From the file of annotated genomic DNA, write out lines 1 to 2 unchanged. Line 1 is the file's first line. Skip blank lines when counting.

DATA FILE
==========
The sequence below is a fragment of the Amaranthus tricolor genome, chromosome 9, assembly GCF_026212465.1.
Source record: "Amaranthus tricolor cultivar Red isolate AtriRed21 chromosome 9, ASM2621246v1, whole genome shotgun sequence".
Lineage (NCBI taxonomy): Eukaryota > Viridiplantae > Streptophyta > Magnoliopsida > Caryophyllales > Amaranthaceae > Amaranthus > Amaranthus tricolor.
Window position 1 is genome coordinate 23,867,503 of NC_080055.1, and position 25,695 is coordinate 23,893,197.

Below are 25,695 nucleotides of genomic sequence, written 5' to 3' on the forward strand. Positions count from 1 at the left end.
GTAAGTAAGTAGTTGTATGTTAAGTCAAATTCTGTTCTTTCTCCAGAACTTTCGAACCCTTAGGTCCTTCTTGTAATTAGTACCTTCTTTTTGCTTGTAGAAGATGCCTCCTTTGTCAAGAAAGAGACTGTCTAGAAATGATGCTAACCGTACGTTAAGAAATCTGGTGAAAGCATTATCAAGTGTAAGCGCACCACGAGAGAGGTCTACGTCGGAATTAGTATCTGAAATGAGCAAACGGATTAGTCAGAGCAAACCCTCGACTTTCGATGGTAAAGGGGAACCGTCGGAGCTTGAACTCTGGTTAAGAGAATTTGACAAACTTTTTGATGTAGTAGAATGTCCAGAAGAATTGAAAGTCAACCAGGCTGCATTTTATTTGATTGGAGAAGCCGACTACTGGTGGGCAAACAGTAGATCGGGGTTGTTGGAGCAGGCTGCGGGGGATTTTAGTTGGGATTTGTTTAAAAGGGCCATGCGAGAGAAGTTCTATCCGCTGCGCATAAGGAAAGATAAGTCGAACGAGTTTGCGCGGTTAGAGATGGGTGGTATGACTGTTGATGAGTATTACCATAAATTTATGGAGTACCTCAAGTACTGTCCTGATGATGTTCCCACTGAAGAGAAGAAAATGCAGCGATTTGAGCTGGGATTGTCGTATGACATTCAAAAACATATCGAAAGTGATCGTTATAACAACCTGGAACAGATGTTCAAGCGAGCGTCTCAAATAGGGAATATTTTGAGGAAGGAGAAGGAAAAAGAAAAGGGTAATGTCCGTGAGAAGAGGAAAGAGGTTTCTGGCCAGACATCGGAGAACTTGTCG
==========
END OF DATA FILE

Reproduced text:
The sequence below is a fragment of the Amaranthus tricolor genome, chromosome 9, assembly GCF_026212465.1.
Source record: "Amaranthus tricolor cultivar Red isolate AtriRed21 chromosome 9, ASM2621246v1, whole genome shotgun sequence".